“Austria”, has a wholesome ring to it, doesn’t it? Most people don’t think of much when they hear that word, and we Austrians don’t mind. It means that people don’t think of anything bad, as that usually stands out more than something positive. Austria was a safe place, at least for the time being.
I have been living in Vienna my entire life, and have felt safe the whole time. However, having a French mother and an Israeli father made me more aware of the dangers of the world, especially in the last few years when terror attacks started again. I attend a French school, therefore I knew the risks of being French and Jewish, and it has never been easy, but somehow Vienna made it easier. I didn’t feel safe in France, and I honestly didn’t feel safe in Israel, as I grew up in an environment that was so incompatible with danger.
Although my cultural background might have reinforced this feeling of safety, everyone I know felt the same way about Austria, which is why we have never been so devastated as we are now. Not only because of the horrifying things that happened but because no one saw it coming.
On November 2nd, I went out with my sister to the first district, the center of Vienna, to our usual café. That night was the last before the new COVID-19 lockdown, which they had announced a couple of days prior. It came as no shock that everyone was outside that night, for one last celebration with friends, or the last diner at a restaurant, or even a last-minute shopping spree. We all knew it was wrong to go out that night, the infection numbers went up drastically at the time, but we all did it anyway. Later that night, my sister and I met up with my cousin and her friend and we decided it was time to go home. It took us about 15 minutes to get home by foot, and about 10 minutes after we arrived my parents told us that gunshots had been fired at the exact same place we were at just half an hour ago.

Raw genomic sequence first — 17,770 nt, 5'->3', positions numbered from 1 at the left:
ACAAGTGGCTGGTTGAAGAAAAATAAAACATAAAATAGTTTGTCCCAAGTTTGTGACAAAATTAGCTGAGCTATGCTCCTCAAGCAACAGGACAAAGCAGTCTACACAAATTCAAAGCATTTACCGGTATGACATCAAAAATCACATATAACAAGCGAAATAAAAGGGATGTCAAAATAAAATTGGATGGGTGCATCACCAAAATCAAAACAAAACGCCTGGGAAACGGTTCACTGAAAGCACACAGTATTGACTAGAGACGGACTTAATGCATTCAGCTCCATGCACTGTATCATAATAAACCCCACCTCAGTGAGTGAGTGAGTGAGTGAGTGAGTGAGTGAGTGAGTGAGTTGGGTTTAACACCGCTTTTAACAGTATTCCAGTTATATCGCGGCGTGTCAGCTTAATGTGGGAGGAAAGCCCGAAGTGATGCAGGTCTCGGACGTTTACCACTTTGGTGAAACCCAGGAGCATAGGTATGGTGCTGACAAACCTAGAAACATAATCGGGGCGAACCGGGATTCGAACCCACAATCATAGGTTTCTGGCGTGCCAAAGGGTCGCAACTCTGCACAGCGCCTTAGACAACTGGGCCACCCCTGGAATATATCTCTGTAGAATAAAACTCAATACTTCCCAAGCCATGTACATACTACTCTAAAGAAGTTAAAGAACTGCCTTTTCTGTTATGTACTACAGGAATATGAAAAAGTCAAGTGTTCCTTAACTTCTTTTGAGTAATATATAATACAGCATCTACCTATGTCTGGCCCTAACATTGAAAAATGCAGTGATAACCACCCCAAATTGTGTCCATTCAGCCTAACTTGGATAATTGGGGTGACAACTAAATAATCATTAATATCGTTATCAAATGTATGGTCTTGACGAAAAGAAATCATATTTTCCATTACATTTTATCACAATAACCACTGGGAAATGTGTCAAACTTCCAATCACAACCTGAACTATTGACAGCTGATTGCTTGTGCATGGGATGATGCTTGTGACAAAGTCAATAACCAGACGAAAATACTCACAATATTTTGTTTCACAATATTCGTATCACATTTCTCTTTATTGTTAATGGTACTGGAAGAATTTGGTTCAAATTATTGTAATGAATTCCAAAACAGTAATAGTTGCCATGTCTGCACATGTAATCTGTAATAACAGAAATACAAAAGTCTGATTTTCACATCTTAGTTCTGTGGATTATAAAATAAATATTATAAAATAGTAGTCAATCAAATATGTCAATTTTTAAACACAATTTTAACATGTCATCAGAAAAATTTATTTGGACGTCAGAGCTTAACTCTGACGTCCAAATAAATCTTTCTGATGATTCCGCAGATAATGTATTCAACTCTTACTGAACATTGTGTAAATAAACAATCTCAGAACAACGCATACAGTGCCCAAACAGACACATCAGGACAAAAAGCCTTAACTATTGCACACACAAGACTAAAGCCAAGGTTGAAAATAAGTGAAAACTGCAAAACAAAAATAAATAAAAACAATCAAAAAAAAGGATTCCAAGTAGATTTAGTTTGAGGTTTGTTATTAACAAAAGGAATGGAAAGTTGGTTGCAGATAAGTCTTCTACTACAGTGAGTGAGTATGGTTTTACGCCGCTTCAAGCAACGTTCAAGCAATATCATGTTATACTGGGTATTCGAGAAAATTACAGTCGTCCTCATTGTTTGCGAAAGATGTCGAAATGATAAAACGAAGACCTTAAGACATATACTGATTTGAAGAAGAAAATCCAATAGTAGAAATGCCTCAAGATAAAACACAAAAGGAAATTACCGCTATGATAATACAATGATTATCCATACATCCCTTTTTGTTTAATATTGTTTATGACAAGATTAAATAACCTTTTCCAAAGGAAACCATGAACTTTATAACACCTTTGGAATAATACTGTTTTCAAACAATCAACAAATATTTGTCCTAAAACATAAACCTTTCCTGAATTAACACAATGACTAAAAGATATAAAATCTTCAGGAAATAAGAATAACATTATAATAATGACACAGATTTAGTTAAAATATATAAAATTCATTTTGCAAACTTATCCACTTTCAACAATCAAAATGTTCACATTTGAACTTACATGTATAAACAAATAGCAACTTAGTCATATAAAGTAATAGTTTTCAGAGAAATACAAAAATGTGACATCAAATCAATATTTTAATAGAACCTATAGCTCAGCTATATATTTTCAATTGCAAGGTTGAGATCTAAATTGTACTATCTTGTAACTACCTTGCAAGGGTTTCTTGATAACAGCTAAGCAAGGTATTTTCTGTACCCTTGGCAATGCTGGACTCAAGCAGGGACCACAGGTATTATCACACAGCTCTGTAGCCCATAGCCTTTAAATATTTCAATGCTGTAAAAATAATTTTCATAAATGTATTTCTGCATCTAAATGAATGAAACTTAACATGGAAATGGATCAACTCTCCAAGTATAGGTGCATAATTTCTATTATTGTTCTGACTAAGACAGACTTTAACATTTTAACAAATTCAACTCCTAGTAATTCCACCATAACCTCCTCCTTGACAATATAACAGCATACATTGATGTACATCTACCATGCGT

Quickly videos and clips of the attack started circling around social media, rumors of hostages, bombs, and accomplices were spreading, and all we could do was wait. We waited for 3 hours to get actual information about the attack, not knowing whether we were still in danger or not. Naturally, we couldn’t blame anyone, the police were all over it and actually did a fantastic job. Meanwhile, my other sister was stuck in a theater in the same district until 2 am, as they wouldn't let anyone out until the crime scene was neutralized.
As it turns out, there was one gunman who ran across the first district and the Jewish center of Vienna, shooting civilians along the way. He was put down within 9 minutes after the shots had been fired. The people in the streets hid in various restaurants and apartments, and most had to wait for hours, like my sister.
The next day I had to get out of the house just to walk around and clear my head, and the streets were completely empty. Suddenly I didn’t feel safe anymore. The night of the attack we were all deeply shocked and confused over what had just occurred, but the next day I knew for sure this changed our city forever. As a result, I didn’t leave my house for another week.
After a while, I couldn’t avoid it anymore, and I had to leave the house to shoot a remembrance video in honor of the persecuted Jews during the November pogrom. The location of the shoot wasn’t far from where the attack had taken place. When I passed through the city I saw hundreds of candles spread out on the floor, along with flowers and pictures of victims. It was a beautiful gesture, and I wish I could have lit a candle. However, as much as I wanted to, I couldn’t summon the strength. It would be too real, and I wasn’t ready to face the fact that it broke me, along with everyone else who was there that night; it destroyed the illusion of our safety that we had believed in until now.
Vienna’s different now, and we all feel it, we didn’t see this coming, so we’re trying to anticipate what can happen next, even though it’s practically impossible. For the first time ever, on the night everyone wanted to be free and have fun one more time, it was taken away from us.
Today, three weeks later, things are looking up. Just yesterday, I was passing by the first district, and I almost forgot about what had happened, until I saw the candles flickering through the darkness. The accomplices have been arrested, and the shooter has been put down. We’re healing little by little, and although things are different now, Vienna’s still Vienna and I’m lucky and grateful that I’m okay.
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